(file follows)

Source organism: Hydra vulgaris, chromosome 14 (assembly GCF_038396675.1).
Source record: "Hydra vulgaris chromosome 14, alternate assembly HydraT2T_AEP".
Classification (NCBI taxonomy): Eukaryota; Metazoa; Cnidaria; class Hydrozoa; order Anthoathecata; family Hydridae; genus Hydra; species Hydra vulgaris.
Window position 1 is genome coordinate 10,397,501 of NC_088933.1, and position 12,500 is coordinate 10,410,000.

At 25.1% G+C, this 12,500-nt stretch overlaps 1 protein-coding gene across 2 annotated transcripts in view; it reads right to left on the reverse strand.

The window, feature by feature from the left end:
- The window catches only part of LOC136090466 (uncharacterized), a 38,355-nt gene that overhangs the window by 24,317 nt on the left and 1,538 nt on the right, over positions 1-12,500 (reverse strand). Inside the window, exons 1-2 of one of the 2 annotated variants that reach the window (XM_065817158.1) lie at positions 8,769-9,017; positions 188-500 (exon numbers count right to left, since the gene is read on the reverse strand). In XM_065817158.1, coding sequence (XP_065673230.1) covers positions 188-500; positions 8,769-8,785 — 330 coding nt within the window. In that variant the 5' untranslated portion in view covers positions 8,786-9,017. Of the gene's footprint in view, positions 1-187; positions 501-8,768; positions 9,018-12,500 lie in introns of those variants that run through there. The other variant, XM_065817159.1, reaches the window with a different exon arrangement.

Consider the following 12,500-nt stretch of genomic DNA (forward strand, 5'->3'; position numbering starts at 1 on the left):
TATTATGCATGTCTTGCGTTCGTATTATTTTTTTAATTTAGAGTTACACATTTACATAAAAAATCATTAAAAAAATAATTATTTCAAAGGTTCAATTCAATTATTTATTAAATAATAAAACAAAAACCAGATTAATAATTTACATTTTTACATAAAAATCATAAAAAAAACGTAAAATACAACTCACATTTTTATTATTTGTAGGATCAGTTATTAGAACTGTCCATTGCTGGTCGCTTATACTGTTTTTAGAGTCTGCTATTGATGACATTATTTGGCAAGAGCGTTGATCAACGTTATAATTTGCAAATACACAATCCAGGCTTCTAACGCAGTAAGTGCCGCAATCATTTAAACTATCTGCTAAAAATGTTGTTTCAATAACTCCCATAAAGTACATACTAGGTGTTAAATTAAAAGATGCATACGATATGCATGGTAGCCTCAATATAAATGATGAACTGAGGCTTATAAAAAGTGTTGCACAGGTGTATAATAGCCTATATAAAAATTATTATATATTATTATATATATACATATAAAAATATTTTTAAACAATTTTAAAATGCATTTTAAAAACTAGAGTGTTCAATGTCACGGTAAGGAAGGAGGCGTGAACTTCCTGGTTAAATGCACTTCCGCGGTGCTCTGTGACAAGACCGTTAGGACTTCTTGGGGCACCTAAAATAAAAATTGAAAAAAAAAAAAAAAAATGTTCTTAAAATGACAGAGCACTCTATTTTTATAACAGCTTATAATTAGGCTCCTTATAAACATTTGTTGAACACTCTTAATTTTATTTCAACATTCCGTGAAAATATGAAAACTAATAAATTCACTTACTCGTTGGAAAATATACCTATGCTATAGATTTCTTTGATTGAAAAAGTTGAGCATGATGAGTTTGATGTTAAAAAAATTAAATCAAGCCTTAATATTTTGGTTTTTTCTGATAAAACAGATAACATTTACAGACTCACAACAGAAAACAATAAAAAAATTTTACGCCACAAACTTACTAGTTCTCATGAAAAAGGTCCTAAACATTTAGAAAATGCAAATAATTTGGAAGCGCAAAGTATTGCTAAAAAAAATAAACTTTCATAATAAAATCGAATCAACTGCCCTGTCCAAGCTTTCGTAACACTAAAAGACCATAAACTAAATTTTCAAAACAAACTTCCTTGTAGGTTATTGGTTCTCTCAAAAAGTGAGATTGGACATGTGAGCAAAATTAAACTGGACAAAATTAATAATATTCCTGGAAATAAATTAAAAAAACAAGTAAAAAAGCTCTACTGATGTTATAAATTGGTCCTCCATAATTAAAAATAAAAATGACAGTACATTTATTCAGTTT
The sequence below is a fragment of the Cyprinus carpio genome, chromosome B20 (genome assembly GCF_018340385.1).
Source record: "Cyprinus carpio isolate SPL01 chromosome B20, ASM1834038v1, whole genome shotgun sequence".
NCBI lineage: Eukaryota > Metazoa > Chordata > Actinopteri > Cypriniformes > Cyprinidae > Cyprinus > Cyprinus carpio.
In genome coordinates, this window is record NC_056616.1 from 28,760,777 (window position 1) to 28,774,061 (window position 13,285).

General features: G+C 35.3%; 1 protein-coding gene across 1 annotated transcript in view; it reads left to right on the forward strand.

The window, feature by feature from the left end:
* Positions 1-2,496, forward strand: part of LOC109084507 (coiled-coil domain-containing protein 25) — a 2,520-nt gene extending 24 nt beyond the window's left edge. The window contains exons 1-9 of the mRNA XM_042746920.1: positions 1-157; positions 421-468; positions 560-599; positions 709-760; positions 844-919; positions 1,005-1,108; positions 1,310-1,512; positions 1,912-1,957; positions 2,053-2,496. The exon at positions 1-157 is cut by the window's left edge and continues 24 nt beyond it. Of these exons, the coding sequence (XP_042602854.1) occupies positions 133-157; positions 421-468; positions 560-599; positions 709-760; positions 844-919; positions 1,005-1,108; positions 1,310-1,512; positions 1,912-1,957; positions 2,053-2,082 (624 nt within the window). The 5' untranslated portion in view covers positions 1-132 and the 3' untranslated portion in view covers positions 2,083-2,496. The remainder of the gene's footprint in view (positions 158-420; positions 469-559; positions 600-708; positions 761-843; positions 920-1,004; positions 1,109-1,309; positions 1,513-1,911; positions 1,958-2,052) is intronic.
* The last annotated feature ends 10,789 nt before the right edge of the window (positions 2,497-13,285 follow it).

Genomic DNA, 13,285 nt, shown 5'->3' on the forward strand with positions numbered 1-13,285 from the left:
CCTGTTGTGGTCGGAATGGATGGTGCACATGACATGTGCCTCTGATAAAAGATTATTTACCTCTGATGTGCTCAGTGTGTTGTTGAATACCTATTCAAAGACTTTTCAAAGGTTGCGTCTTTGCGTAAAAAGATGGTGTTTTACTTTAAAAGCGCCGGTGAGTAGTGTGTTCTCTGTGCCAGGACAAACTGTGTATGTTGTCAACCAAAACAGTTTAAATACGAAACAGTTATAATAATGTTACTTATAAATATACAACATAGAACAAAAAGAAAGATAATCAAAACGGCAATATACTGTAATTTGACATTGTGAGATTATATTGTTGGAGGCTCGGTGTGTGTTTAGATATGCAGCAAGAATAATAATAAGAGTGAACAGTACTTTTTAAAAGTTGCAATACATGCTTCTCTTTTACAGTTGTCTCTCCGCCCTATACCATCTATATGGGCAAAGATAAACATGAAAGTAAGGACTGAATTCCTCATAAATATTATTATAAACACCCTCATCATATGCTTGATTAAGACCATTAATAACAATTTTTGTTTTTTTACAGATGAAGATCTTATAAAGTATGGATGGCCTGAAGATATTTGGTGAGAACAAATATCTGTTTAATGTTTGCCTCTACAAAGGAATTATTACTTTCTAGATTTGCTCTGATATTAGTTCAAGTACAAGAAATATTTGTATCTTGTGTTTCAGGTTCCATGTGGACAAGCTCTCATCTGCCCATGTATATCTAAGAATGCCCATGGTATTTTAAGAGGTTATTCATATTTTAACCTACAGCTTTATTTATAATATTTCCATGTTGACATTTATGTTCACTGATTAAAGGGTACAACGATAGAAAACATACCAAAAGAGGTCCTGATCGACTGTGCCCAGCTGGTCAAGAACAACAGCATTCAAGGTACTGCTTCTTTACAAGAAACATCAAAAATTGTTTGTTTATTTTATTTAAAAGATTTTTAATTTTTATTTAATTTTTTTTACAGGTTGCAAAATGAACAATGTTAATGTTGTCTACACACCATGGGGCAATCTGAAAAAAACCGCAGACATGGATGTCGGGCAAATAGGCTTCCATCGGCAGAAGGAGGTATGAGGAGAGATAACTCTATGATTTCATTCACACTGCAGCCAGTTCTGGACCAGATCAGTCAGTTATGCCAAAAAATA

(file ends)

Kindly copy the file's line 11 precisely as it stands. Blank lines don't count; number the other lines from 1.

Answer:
Source record: "Cyprinus carpio isolate SPL01 chromosome B20, ASM1834038v1, whole genome shotgun sequence".